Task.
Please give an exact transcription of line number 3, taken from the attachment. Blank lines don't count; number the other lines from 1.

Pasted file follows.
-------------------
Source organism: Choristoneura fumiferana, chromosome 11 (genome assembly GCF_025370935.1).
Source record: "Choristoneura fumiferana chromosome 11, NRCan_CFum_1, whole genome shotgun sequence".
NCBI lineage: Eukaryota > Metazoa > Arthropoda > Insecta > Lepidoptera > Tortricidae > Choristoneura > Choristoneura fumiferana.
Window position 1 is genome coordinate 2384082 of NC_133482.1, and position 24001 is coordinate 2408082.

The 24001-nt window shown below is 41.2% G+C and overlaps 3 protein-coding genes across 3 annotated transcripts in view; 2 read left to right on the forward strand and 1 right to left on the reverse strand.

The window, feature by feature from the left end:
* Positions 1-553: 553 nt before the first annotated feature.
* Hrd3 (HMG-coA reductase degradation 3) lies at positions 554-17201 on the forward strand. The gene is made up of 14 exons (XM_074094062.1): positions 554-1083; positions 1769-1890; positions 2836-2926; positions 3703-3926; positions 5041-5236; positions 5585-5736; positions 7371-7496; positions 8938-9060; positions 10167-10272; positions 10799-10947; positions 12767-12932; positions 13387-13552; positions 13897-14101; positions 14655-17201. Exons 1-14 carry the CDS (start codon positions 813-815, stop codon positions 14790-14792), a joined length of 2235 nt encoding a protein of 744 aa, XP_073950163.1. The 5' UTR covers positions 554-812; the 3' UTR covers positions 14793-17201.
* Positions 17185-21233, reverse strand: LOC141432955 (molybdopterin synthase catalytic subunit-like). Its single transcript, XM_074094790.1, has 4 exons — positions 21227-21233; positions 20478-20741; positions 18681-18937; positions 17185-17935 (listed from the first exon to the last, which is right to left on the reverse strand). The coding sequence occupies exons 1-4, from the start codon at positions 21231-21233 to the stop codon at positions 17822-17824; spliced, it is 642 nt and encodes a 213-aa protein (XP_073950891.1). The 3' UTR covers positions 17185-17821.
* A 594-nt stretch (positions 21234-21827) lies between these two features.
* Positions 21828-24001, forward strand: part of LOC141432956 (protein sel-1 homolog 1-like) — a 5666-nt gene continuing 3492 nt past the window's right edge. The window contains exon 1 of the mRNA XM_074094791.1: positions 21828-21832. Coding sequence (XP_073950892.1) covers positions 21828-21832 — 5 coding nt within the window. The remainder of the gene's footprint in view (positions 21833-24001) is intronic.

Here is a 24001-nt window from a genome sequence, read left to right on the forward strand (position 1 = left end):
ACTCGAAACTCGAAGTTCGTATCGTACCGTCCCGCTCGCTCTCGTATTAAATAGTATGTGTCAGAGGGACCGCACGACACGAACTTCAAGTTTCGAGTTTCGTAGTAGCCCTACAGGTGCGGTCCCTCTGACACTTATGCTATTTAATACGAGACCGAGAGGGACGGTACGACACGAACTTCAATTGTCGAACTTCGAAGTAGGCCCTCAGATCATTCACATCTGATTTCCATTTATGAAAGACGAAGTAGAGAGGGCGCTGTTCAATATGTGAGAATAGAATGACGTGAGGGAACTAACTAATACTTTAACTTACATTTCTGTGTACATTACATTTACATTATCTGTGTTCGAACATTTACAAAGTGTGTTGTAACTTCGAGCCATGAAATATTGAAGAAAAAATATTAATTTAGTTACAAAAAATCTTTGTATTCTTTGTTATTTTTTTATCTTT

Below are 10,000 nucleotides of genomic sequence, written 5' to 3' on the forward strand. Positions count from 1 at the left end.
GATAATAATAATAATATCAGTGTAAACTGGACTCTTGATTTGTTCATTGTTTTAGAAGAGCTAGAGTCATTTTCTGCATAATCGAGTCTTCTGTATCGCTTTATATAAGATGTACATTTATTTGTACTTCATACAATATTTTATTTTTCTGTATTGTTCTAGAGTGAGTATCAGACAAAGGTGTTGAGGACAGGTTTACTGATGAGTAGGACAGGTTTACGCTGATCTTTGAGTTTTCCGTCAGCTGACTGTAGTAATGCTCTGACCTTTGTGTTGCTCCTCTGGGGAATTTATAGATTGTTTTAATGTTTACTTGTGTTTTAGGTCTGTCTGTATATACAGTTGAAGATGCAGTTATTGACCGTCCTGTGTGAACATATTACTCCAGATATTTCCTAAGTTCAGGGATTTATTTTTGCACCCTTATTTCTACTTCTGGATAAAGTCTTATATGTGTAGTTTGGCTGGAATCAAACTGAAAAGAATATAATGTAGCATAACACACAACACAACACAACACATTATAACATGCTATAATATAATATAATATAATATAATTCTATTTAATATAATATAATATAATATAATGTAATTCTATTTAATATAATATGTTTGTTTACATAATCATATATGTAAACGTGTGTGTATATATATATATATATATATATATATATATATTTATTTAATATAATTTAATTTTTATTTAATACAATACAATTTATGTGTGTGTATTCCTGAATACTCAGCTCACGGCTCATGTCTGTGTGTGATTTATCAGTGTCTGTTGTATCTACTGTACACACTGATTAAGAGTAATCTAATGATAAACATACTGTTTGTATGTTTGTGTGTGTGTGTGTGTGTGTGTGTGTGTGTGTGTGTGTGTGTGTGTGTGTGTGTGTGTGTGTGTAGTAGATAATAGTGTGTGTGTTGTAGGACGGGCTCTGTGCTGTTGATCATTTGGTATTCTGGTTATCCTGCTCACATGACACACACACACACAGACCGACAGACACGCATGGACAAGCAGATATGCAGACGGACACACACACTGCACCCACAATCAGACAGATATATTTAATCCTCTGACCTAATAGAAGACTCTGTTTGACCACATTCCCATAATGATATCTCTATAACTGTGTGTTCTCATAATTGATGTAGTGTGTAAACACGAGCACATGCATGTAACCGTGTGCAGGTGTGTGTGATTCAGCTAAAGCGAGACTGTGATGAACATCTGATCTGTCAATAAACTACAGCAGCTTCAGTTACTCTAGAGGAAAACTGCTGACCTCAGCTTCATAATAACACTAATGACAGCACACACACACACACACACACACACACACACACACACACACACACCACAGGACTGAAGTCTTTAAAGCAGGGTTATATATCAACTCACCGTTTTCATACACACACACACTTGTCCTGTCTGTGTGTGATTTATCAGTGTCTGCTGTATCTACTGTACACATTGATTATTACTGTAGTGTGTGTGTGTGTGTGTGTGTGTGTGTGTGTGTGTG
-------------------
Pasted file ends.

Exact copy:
NCBI lineage: Eukaryota > Metazoa > Arthropoda > Insecta > Lepidoptera > Tortricidae > Choristoneura > Choristoneura fumiferana.